The contest involved flight maneuvers needed to complete the Civilian Pilot Training (CPT) course and earn a private pilot license. Hixson also won that and went on to Washington, D.C., for more competition against the winners from the remaining six regions.
Hixson, in his letter in the Golden Age Courier, said he received a solid gold wrist watch as the regional winner and was a guest of honor at a banquet attended by more than 200 aviation notables. By the end of 1940, Hixson also had both instructor and commercial licenses and was being paid $5 a hour to teach flight in Wichita. He eventually was the flight commander at Homestead Flight Center in Florida, a pilot for Delta Airlines, an inspector for the CAA and spent the remainder of his career monitoring and evaluating flight programs, including those in a half dozen South American countries.
Altogether he had 31 years of federal service relating to flight.

The 1941 Chadron State yearbook said since the inception of the Civilian Pilot Training program 70 students had received private pilot certification, 20 of whom had continued their training with the Army, Navy, U.S. Aviation Meteorology or airline training schools.  It also reported that the Chadron Municipal Airport had expanded rapidly to include 450 acres, an intermediate airline field that was government lighted and marked, hangar and shop space and a “modern fireproof Administration Building.”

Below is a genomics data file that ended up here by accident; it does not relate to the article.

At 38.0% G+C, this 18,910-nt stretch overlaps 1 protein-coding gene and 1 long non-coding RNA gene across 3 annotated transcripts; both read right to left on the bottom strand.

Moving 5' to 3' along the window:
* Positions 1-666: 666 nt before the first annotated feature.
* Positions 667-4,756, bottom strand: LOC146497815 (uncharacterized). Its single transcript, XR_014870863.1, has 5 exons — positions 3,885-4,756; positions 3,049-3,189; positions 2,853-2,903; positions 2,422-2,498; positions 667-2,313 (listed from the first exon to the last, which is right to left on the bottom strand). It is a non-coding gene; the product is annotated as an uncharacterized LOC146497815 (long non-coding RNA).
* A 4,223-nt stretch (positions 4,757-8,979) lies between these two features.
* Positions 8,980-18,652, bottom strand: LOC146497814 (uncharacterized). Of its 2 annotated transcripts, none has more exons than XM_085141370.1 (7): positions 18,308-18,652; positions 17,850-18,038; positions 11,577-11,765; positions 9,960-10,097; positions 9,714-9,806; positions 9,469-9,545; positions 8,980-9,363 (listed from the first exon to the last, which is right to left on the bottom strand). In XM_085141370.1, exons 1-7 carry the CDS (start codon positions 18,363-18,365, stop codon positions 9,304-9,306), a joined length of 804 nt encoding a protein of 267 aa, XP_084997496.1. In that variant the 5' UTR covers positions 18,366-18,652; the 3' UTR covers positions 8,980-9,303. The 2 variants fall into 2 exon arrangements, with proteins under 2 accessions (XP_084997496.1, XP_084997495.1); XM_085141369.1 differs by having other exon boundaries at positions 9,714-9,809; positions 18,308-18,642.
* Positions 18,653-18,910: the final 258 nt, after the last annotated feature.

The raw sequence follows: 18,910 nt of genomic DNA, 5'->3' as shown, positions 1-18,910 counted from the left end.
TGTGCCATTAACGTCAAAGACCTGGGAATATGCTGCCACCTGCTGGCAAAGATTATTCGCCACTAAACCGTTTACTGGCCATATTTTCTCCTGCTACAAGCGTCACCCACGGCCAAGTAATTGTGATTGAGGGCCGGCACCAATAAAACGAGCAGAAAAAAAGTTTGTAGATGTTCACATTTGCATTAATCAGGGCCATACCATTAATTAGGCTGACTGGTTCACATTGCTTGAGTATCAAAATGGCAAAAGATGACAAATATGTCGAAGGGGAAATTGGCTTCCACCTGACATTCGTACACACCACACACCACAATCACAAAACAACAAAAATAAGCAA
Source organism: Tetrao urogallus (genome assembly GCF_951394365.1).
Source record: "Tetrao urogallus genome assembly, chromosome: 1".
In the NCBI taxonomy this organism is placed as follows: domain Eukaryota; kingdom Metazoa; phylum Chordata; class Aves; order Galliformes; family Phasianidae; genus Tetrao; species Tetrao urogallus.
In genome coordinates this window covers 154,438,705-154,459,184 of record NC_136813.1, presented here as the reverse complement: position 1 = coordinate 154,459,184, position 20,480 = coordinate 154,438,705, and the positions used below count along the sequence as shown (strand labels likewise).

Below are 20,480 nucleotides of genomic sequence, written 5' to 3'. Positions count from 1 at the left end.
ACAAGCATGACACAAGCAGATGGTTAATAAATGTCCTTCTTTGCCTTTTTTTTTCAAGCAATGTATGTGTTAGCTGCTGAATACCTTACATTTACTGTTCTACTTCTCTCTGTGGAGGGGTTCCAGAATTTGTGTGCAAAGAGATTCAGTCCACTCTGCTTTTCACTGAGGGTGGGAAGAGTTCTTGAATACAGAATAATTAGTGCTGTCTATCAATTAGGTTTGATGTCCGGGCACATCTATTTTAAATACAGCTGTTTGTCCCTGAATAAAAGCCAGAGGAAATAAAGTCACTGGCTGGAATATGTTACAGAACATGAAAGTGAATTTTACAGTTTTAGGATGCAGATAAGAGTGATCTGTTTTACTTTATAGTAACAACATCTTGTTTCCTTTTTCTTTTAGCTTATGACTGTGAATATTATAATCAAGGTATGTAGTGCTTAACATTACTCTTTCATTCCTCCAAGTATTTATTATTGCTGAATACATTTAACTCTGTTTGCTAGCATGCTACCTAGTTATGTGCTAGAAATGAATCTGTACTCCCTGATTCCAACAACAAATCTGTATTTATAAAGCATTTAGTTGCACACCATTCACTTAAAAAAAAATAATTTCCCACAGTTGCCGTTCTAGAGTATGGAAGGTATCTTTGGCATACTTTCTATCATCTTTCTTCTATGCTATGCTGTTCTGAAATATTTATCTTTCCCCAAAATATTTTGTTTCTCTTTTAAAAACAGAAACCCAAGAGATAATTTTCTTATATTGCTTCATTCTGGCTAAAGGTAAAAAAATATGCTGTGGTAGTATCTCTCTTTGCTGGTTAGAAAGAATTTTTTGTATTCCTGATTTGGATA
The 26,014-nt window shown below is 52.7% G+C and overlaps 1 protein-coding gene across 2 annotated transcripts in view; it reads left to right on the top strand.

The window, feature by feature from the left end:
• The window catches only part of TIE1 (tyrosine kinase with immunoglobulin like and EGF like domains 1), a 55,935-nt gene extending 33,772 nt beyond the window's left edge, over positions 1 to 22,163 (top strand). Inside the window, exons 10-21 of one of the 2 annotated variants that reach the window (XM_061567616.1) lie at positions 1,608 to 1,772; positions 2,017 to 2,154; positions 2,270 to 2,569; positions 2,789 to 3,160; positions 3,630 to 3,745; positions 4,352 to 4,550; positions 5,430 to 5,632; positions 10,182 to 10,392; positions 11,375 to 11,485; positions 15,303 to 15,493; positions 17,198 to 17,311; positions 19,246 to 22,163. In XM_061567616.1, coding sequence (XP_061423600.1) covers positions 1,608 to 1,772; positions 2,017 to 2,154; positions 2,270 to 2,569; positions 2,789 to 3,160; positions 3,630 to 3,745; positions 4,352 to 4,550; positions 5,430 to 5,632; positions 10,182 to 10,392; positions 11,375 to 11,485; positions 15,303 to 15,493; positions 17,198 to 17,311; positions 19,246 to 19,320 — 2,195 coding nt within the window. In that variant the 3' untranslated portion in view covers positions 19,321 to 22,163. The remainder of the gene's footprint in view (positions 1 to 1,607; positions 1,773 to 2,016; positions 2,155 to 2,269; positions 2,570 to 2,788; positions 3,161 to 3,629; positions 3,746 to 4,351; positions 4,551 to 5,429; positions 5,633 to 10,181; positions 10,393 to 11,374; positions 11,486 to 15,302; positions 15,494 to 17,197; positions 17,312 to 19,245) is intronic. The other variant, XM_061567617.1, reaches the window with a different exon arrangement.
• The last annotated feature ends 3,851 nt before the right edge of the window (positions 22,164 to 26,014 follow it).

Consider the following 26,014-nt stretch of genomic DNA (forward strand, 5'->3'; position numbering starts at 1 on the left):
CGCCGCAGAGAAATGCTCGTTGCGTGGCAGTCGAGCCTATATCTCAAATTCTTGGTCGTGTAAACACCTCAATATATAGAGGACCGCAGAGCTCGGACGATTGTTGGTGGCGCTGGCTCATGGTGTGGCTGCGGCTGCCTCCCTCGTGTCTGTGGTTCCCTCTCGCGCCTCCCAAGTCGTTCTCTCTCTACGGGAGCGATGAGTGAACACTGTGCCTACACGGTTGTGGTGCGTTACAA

The bombing of Pearl Harbor on Dec. 7, 1941, turned Chadron’s Civilian Pilot Training Program into something much larger.  It soon became a part of the military effort with officers coming to help fine tune the operation.
A photo in the Omaha World-Herald in June 1942 shows about 90 men standing on the front steps of Crites Hall. The caption says, “Commanded by Lt. Commander William E. Johnson, former lieutenant governor of Nebraska, a full quota of cadets are now training at the aviation station at Chadron State Teachers’ College.”  All 90 were then identified.  
Snook remained in charge of the flight program.  He told Dawkins the government purchased private planes for the training.  He checked them out and accepted 34, but rejected others. He also had 40 employees. Among them was Donald Putnam, a native of the Edgemont area and later an Oelrichs rancher.  He was the program’s chief pilot in charge of the training.
Long-time Chadron resident Gus Yeradi was among the mechanics.